10 Unknown - or Contested- Resting Places of Historical Greats
10 Unknown – or Contested- Resting Places of Historical Greats

10 Unknown – or Contested- Resting Places of Historical Greats

D.G. Hewitt - May 28, 2018

10 Unknown – or Contested- Resting Places of Historical Greats
Julius Cesar visited Alexander the Great’s resting place, but where he is now is a mystery. Wikipedia.

Alexander the Great

Almost all of the great men and women of ancient times now lie in sites unknown. Nobody will ever know where Roman emperors or Greek philosophers were buried, for example. So, in this regard, it’s not so surprising that the final resting place of Alexander the Great has been lost to history. But what does make it peculiar is that the great leader was reportedly buried in a golden sarcophagus and placed in a tomb so elaborate that even the ancients were desperate to find its location.

Though he died young, at the age of just 32, Alexander had achieved a huge amount in just three decades. He commanded one of the largest empires the world had ever seen or has even seen since. His domain stretched from the Ionian Sea in Greece all the way to the Himalayas. This was no fluke: by all accounts, he was a skilled tactician and possibly even the greatest general of ancient times. He was never defeated in battle. Instead, he died in his own palace, slowly and in pain.

Some accounts suggest that he drank bad wine. Or maybe unclean water. Modern theories suggest he might have died of malaria, typhoid or even meningitis. Whatever the cause, he died in June of 323BC. His body was reverentially placed in a golden sarcophagus. This was then filled with honey and then put in a gold casket. It was then loaded up on wheels for the journey back to his native Macedon.

The thing is, it never got there. Along the way, Ptolemy II hijacked the funeral procession and took the sarcophagus to Memphis, Egypt. One of his successors then took it to the city of Alexandria, where Pompey, Julius Cesar, Augustus all visited to admire it. In the year 200, Emperor Septimius Severus closed off the tomb. And then? Who knows. Nobody has been able to pinpoint where the luxurious tomb ended up. Indeed, the whereabouts of Alexander the Great remains one of the true great mysteries of archaeology and the source of many theories. Could he still be lying in Egypt? Or how about in Venice, as some claim? The mystery remains huge, just like Alexander’s empire.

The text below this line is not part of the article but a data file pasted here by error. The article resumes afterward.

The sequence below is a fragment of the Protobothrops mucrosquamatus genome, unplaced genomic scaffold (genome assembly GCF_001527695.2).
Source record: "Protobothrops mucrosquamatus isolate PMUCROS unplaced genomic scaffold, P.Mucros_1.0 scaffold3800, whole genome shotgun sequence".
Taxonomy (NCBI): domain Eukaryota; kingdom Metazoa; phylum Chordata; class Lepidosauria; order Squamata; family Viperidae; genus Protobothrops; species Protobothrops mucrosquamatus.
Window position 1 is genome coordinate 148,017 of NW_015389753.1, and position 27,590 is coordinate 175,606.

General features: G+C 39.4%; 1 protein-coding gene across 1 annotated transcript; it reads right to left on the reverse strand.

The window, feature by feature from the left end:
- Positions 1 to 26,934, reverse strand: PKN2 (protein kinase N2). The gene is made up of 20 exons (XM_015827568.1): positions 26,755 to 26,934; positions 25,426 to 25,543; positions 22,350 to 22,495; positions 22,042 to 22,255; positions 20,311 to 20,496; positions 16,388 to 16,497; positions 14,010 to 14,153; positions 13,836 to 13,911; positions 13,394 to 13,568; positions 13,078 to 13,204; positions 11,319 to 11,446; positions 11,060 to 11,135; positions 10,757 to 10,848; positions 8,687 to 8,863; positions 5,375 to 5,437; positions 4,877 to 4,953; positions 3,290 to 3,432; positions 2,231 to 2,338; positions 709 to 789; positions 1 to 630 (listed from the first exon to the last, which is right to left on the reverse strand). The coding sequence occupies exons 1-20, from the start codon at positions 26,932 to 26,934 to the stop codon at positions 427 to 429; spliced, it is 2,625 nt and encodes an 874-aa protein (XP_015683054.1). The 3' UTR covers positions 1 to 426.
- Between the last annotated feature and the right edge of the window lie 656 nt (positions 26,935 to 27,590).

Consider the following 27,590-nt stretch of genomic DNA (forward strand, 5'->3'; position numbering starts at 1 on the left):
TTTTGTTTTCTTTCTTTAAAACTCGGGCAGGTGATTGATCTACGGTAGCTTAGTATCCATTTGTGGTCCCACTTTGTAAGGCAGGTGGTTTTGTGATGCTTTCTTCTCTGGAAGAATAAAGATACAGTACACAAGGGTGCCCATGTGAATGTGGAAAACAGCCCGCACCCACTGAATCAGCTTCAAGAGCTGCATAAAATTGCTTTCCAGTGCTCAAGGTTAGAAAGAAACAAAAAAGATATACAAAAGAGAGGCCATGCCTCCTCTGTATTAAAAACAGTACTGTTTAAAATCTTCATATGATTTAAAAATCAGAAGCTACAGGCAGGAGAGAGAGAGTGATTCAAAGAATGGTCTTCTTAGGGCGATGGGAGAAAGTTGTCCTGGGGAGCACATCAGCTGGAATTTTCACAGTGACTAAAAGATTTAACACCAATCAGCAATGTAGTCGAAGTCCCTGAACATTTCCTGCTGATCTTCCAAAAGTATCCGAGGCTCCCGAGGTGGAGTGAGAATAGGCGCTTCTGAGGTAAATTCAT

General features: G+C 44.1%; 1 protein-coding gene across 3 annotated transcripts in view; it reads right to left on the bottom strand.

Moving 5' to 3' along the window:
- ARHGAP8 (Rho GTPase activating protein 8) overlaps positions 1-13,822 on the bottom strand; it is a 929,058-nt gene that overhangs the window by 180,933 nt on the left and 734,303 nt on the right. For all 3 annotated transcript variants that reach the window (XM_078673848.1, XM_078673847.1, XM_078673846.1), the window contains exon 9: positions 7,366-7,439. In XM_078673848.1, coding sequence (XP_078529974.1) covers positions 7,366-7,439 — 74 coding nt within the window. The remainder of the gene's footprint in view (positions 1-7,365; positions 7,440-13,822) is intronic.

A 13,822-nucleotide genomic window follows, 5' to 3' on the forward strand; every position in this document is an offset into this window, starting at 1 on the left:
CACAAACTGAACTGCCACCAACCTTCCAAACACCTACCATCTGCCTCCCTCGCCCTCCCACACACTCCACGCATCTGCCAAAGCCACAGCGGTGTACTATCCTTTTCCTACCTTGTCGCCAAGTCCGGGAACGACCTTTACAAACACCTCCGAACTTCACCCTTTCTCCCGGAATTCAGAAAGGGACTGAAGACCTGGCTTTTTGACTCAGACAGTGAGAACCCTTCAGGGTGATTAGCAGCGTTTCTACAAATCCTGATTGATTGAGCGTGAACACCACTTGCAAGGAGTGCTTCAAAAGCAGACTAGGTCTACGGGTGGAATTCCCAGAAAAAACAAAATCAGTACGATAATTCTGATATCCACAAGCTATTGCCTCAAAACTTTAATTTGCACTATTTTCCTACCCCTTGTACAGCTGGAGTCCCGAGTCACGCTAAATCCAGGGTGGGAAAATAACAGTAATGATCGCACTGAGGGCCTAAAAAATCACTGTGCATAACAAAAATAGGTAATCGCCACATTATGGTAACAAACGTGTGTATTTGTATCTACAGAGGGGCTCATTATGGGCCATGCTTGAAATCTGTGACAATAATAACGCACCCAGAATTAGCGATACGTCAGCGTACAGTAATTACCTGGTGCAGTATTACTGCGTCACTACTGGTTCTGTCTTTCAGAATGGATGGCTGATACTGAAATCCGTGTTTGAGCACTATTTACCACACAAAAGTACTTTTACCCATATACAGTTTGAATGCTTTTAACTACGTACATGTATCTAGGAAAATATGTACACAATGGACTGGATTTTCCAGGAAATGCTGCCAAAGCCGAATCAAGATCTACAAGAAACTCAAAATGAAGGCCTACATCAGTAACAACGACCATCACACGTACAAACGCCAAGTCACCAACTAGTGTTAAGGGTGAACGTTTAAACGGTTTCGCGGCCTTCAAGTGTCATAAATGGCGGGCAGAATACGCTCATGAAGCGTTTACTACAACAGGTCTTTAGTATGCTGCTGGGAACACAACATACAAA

Where did we find this stuff? Here are our sources:

“Sir Francis Drake’s body ‘close to being found off Panama'”. BBC, October 2011.

“Thomas Paine’s Remains Are Still a Bone of Contention”. Los Angeles Times, April 2001.

“Shakespeare’s skull: New chapter in hunt for missing head”. BBC News, March 2016.

“The mystery of Mozart’s burial uncovered”. Limelight Magazine, July 2013.

“Remains of Federico Garcia Lorca ‘hidden at the bottom of a well”. Daily Telegraph, April 2013.

“Leonardo da Vinci paintings analyzed for DNA to solve grave mystery”. Daily Telegraph, May 2016.

“7 Lost Burial Sites”. Evan Andrews, History.com, July 2015.

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